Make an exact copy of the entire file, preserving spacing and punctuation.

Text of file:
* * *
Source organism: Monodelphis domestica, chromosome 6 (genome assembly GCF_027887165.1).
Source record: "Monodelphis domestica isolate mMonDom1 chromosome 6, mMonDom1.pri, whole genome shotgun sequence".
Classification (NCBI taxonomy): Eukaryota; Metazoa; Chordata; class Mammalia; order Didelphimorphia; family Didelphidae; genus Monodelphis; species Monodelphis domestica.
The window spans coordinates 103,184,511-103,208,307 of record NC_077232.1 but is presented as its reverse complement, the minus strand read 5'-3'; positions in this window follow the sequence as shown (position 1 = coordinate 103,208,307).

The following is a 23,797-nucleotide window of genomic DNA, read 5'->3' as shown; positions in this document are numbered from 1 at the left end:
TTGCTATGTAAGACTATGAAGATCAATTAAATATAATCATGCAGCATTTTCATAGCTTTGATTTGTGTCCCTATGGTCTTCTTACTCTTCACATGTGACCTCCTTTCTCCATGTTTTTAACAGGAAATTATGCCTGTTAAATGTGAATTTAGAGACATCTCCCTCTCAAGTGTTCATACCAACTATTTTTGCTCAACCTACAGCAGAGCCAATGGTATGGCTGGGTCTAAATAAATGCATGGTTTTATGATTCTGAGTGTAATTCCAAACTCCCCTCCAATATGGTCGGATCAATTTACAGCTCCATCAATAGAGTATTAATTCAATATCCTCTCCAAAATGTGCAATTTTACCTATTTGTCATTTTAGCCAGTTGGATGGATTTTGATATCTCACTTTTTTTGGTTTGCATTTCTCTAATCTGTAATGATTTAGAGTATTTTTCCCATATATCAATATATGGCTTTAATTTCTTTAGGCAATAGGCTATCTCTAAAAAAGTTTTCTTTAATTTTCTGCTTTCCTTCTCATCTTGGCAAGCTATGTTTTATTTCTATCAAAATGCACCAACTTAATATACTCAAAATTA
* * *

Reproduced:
Source organism: Monodelphis domestica, chromosome 6 (genome assembly GCF_027887165.1).
Source record: "Monodelphis domestica isolate mMonDom1 chromosome 6, mMonDom1.pri, whole genome shotgun sequence".
Classification (NCBI taxonomy): Eukaryota; Metazoa; Chordata; class Mammalia; order Didelphimorphia; family Didelphidae; genus Monodelphis; species Monodelphis domestica.
The window spans coordinates 103,184,511-103,208,307 of record NC_077232.1 but is presented as its reverse complement, the minus strand read 5'-3'; positions in this window follow the sequence as shown (position 1 = coordinate 103,208,307).

The following is a 23,797-nucleotide window of genomic DNA, read 5'->3' as shown; positions in this document are numbered from 1 at the left end:
TTGCTATGTAAGACTATGAAGATCAATTAAATATAATCATGCAGCATTTTCATAGCTTTGATTTGTGTCCCTATGGTCTTCTTACTCTTCACATGTGACCTCCTTTCTCCATGTTTTTAACAGGAAATTATGCCTGTTAAATGTGAATTTAGAGACATCTCCCTCTCAAGTGTTCATACCAACTATTTTTGCTCAACCTACAGCAGAGCCAATGGTATGGCTGGGTCTAAATAAATGCATGGTTTTATGATTCTGAGTGTAATTCCAAACTCCCCTCCAATATGGTCGGATCAATTTACAGCTCCATCAATAGAGTATTAATTCAATATCCTCTCCAAAATGTGCAATTTTACCTATTTGTCATTTTAGCCAGTTGGATGGATTTTGATATCTCACTTTTTTTGGTTTGCATTTCTCTAATCTGTAATGATTTAGAGTATTTTTCCCATATATCAATATATGGCTTTAATTTCTTTAGGCAATAGGCTATCTCTAAAAAAGTTTTCTTTAATTTTCTGCTTTCCTTCTCATCTTGGCAAGCTATGTTTTATTTCTATCAAAATGCACCAACTTAATATACTCAAAATTA